A seasonal jam that's great to enjoy all-year round!
There’s a phrase in Judy Rodger’s exemplary cookbook, The Zuni Café Cookbook, along the lines of, “If there’s a harder way to do something, that’s the way we do it.” (I’m still unpacking my cookbooks after a recent move, but I remember that line because that pretty much describes Judy.) I am an avid jam-maker and can’t resist using fruit in season, especially when it’s bountiful and cheap. Even better, when it’s free, I’m all in…
Our apartment has a fig tree in the backyard. The first crop early in the summer yielded about a dozen or so figs, but the next crop began by falling (alarmingly!) off the tree, in hard, green orbs that went into the compost bin, due to a severe drought in France. Fortunately, my luck changed, fig-wise, and the tree started producing figs that eventually became ripe-n-ready for the picking. And before we knew it, we had figs piling up.
A few years back, I stayed at a friend’s house in the south of France. Due to restrictions, she couldn’t return as the borders to France had closed. It was a lovely gesture for her to let us stay there, and even better, we had most of the beaches to ourselves.
In her yard was an enormous fig tree literally bursting with fruit. So many ripe figs had landed on the ground around it that it crackled with fig seeds when you walked over it. Every branch on the tree was loaded with syrupy, soft figs that were cracking, with sweet-sticky fig sap oozing out of them. I was on vacation and didn’t want to cut into my beach time to be in the kitchen, but I didn’t want to let them go, so I diced the figs, gently cooked them, and froze them to bring home.
When I got home, I got to work. But there were so many figs that I decided, in addition to making Fig Jam (using the recipe from my book, Ready for Dessert), I’d branch out to Fig-Pineapple Jam, just to add some fun—and another flavor—to our breakfast table.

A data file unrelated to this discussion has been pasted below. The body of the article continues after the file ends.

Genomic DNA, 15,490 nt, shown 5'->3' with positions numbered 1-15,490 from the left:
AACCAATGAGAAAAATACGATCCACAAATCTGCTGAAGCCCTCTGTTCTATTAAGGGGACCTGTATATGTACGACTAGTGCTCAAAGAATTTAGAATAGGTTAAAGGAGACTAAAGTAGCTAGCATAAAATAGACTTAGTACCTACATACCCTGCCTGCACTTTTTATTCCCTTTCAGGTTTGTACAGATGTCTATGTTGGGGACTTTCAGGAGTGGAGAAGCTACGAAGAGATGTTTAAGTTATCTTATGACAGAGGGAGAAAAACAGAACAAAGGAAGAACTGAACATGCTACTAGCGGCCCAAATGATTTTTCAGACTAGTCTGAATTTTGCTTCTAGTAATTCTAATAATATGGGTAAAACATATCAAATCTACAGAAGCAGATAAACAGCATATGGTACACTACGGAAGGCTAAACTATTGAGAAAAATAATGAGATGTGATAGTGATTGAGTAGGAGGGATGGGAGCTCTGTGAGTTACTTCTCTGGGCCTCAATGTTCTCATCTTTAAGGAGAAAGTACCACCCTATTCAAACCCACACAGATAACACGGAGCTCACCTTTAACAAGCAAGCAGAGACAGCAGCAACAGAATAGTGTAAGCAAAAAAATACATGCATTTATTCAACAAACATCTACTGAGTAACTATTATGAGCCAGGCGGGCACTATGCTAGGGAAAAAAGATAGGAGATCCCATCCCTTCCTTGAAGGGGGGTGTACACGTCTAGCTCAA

People I gave jars of jam to loved the jam, but since I had made it au pif (or “winging it,” as we say in English when you cook something by instinct), I didn’t keep track of what I did.
Now that I’ve got my own fig tree, and fresh figs, to deal with, I decided to remake the jam, this time keeping track of what I did. In the spirit of Judy Rodgers, I cooked the three ingredients separately, then mixed them together during the final stages of cooking.
But hey, when something works, as I’ve learned living in France, it’s best not to touch it, which I was reminded of after our recent move when almost everything we’d unplugged—from printers to WiFi routers—stopped working when I reconnected them. I don’t know why that is, but no one here is keen to change internet providers, telephone companies, banks, bicycles, apartments, markets, neighborhoods, etc., because we’re in for a lot more work than we imagined. So we stick with something that works because it’s easier all around.
Although at some point, I’m thinking..hmm…maybe there’s a way to combine candying the pineapple and lemons together, but keeping the flavors distinct. But our figuier is just about done with figs for the season, so perhaps next year…
Unlike making a cake or a batch of brownies where the instructions are very clear, i.e., “Mix 1 cup (140g) of flour with 4 ounces (115g) of butter…,” jam-making requires a little more relying on instinct and visual clues to get it right. Just like how you mentally calculate how much butter to spread on your morning toast, because the slice of bread may be larger or smaller than the day before, one type of jam may be more strongly flavored than another, or you just don’t feel like getting out your scale and weighing the bread, the butter, and the jam in the morning—you just want to have breakfast.
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